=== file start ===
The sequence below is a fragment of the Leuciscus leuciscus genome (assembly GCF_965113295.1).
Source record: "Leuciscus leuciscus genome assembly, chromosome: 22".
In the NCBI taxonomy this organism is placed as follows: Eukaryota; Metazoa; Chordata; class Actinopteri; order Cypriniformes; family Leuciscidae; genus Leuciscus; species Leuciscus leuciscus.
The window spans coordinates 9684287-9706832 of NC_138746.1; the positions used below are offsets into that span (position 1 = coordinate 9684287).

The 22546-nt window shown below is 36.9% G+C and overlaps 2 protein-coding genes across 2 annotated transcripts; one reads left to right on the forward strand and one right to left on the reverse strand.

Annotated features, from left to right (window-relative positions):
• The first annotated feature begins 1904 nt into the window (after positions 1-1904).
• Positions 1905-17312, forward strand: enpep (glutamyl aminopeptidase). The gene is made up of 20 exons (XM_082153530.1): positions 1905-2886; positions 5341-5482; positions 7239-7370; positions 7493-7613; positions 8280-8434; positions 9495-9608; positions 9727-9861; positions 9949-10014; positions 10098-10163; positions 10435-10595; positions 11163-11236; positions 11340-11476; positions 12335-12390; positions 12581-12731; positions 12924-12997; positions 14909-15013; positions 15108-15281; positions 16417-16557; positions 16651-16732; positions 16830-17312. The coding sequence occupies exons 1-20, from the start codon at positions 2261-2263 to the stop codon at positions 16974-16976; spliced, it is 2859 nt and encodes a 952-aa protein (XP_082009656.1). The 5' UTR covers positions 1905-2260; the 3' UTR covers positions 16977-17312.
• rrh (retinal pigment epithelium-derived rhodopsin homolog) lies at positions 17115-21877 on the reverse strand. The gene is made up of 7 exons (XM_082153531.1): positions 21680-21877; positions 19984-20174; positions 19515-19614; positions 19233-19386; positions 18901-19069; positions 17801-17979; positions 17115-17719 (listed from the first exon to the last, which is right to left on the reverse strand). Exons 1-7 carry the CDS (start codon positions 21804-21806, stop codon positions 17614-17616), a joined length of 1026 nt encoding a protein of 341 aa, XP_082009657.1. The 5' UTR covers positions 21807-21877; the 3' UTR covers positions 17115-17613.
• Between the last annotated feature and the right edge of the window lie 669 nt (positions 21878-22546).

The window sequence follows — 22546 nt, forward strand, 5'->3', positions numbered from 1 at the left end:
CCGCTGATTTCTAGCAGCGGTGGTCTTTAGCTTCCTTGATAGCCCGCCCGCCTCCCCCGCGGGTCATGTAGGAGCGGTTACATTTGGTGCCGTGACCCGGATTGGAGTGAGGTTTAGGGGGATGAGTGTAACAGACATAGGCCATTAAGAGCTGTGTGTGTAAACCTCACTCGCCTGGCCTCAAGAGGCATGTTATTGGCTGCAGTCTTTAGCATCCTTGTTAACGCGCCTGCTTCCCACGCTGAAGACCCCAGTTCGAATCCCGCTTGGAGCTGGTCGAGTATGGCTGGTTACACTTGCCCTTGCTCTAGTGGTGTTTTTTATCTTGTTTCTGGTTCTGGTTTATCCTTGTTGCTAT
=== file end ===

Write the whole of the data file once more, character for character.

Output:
The sequence below is a fragment of the Leuciscus leuciscus genome (assembly GCF_965113295.1).
Source record: "Leuciscus leuciscus genome assembly, chromosome: 22".
In the NCBI taxonomy this organism is placed as follows: Eukaryota; Metazoa; Chordata; class Actinopteri; order Cypriniformes; family Leuciscidae; genus Leuciscus; species Leuciscus leuciscus.
The window spans coordinates 9684287-9706832 of NC_138746.1; the positions used below are offsets into that span (position 1 = coordinate 9684287).

The 22546-nt window shown below is 36.9% G+C and overlaps 2 protein-coding genes across 2 annotated transcripts; one reads left to right on the forward strand and one right to left on the reverse strand.

Annotated features, from left to right (window-relative positions):
• The first annotated feature begins 1904 nt into the window (after positions 1-1904).
• Positions 1905-17312, forward strand: enpep (glutamyl aminopeptidase). The gene is made up of 20 exons (XM_082153530.1): positions 1905-2886; positions 5341-5482; positions 7239-7370; positions 7493-7613; positions 8280-8434; positions 9495-9608; positions 9727-9861; positions 9949-10014; positions 10098-10163; positions 10435-10595; positions 11163-11236; positions 11340-11476; positions 12335-12390; positions 12581-12731; positions 12924-12997; positions 14909-15013; positions 15108-15281; positions 16417-16557; positions 16651-16732; positions 16830-17312. The coding sequence occupies exons 1-20, from the start codon at positions 2261-2263 to the stop codon at positions 16974-16976; spliced, it is 2859 nt and encodes a 952-aa protein (XP_082009656.1). The 5' UTR covers positions 1905-2260; the 3' UTR covers positions 16977-17312.
• rrh (retinal pigment epithelium-derived rhodopsin homolog) lies at positions 17115-21877 on the reverse strand. The gene is made up of 7 exons (XM_082153531.1): positions 21680-21877; positions 19984-20174; positions 19515-19614; positions 19233-19386; positions 18901-19069; positions 17801-17979; positions 17115-17719 (listed from the first exon to the last, which is right to left on the reverse strand). Exons 1-7 carry the CDS (start codon positions 21804-21806, stop codon positions 17614-17616), a joined length of 1026 nt encoding a protein of 341 aa, XP_082009657.1. The 5' UTR covers positions 21807-21877; the 3' UTR covers positions 17115-17613.
• Between the last annotated feature and the right edge of the window lie 669 nt (positions 21878-22546).

The window sequence follows — 22546 nt, forward strand, 5'->3', positions numbered from 1 at the left end:
CCGCTGATTTCTAGCAGCGGTGGTCTTTAGCTTCCTTGATAGCCCGCCCGCCTCCCCCGCGGGTCATGTAGGAGCGGTTACATTTGGTGCCGTGACCCGGATTGGAGTGAGGTTTAGGGGGATGAGTGTAACAGACATAGGCCATTAAGAGCTGTGTGTGTAAACCTCACTCGCCTGGCCTCAAGAGGCATGTTATTGGCTGCAGTCTTTAGCATCCTTGTTAACGCGCCTGCTTCCCACGCTGAAGACCCCAGTTCGAATCCCGCTTGGAGCTGGTCGAGTATGGCTGGTTACACTTGCCCTTGCTCTAGTGGTGTTTTTTATCTTGTTTCTGGTTCTGGTTTATCCTTGTTGCTAT